Even though we only have blue, green, and red cones, the processing power of the brain allows us to see a much wider range of colors. The wavelengths of light that each type of cone responds to overlaps slightly with the other two types of cones (Figure 1). This overlap means that a single wavelength of light actually activates each type of cones, but to different extents. For example, blue light at 420nm causes the blue cones to send a strong signal to the brain. This light also weakly activates the green and red cones in the retina, causing them to also send signals to the brain, albeit much weaker than if the light was green or red. In contrast, yellow light at 575nm causes red cones to send a strong signal, green cones to send a slightly weaker signal, and blue cones to send almost no signal to the brain.

The strength of the signal from each type of cone forms a sort of code, where each wavelength of light produces a unique pattern of activity between the three types of cones. By comparing the signal strength from each type of cone, the brain can use this information to calculate exactly which color of light was seen.

What causes color blindness?

In order for the color code to work, the brain must receive information from all three types of cones. When one or more cone types are either missing or defective, the brain cannot accurately process color, and color blindness results.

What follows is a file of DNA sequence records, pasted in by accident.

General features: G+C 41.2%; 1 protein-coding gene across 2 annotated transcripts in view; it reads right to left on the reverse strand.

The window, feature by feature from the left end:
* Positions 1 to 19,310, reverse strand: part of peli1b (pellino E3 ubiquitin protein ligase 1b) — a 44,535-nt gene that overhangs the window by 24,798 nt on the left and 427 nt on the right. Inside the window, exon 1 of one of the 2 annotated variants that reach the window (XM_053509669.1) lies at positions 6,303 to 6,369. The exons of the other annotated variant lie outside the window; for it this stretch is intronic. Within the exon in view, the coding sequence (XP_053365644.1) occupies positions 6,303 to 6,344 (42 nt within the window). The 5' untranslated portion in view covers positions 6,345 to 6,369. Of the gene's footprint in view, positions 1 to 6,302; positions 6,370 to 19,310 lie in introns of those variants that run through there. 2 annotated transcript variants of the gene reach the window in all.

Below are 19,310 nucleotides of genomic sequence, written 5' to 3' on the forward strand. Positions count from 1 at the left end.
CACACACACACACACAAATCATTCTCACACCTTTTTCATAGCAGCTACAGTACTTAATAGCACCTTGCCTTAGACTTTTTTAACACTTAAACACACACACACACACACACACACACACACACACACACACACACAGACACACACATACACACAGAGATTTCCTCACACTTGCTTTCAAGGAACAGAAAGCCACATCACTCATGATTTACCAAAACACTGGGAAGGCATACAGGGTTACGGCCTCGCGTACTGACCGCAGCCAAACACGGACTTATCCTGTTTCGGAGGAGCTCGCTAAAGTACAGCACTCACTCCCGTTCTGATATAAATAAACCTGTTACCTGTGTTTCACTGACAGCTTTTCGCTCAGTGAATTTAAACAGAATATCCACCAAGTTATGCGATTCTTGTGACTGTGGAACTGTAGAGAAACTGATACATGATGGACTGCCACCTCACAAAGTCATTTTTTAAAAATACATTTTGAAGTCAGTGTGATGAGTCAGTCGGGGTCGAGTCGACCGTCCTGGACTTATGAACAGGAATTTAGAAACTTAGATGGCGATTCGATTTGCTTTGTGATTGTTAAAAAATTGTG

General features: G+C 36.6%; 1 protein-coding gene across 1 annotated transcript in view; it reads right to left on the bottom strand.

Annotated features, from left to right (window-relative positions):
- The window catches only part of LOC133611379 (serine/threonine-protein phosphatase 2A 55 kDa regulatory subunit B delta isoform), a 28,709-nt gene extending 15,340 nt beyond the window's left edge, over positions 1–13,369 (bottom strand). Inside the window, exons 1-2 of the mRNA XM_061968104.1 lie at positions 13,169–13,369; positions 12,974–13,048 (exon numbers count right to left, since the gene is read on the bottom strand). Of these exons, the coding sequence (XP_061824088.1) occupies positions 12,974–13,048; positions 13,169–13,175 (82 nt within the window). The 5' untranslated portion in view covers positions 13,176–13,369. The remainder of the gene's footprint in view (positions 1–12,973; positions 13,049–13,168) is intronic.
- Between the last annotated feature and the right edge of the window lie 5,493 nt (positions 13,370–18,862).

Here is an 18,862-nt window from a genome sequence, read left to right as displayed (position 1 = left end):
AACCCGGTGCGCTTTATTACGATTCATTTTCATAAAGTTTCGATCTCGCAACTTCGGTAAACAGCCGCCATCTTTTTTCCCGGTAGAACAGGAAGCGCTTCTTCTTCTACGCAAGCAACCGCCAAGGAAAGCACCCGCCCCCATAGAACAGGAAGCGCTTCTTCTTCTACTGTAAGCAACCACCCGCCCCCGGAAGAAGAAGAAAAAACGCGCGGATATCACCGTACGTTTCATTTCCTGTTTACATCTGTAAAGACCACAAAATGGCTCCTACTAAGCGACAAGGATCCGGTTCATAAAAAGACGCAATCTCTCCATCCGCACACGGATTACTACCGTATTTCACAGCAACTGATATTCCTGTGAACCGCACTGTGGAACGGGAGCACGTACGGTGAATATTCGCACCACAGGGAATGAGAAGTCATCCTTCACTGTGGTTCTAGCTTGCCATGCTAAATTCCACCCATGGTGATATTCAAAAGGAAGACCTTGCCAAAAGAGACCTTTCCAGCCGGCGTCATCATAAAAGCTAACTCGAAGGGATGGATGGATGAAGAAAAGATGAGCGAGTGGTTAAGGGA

One category of color blindness is dichromacy, which occurs when one of the three cone types is missing. Because there are three types of cones, there are also three types of dichromacy that can occur depending on which cone is absent (Figure 2). The most common forms of color blindness are red-green color vision defects3. These defects, caused by a genetic loss of either the red cones (called protanopia) or green cones (called deuteranopia), are estimated to affect 8-10% of men in the United States3. For people with either of these forms of color blindness, greens, reds, oranges, and browns appear similar while blues and yellows stand out more. In contrast, loss of blue cones (called tritanopia) is much more rare, occurring in less than 1 in 10,000 people3. This type of color blindness causes greens to look blue and yellows to look more violet.

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Figure 2: Simulation of different types of dichromacy color blindness.

An extremely rare form of color blindness is total color blindness, or monochromacy, caused by the absence of two or more cone types. Individuals with only one type of cone remaining (cone monochromacy) can see perfectly clearly just without any color. On the other hand, people with no cones at all (rod monochromacy) oftentimes have other visual impairments in addition to complete loss of color vision, such as extreme light sensitivity and overall reduced vision3.

How do other animals see color?

While humans have three types of cones, many domestic mammals like dogs and cats only have two types, one blue and one in the green to red wavelengths4,5. This means that your pet sees the world much like a red-green colorblind human does!

Color vision gets even more interesting as we look further into the animal kingdom. Both birds and bumblebees have cones that respond to ultraviolet light, allowing them to see a wavelength that is too short for human eyes to detect6,7. On the opposite end of the light spectrum, reptiles such as pit vipers have cones that detect the infrared light emitted by heated objects8, allowing them to view temperature as a “color.”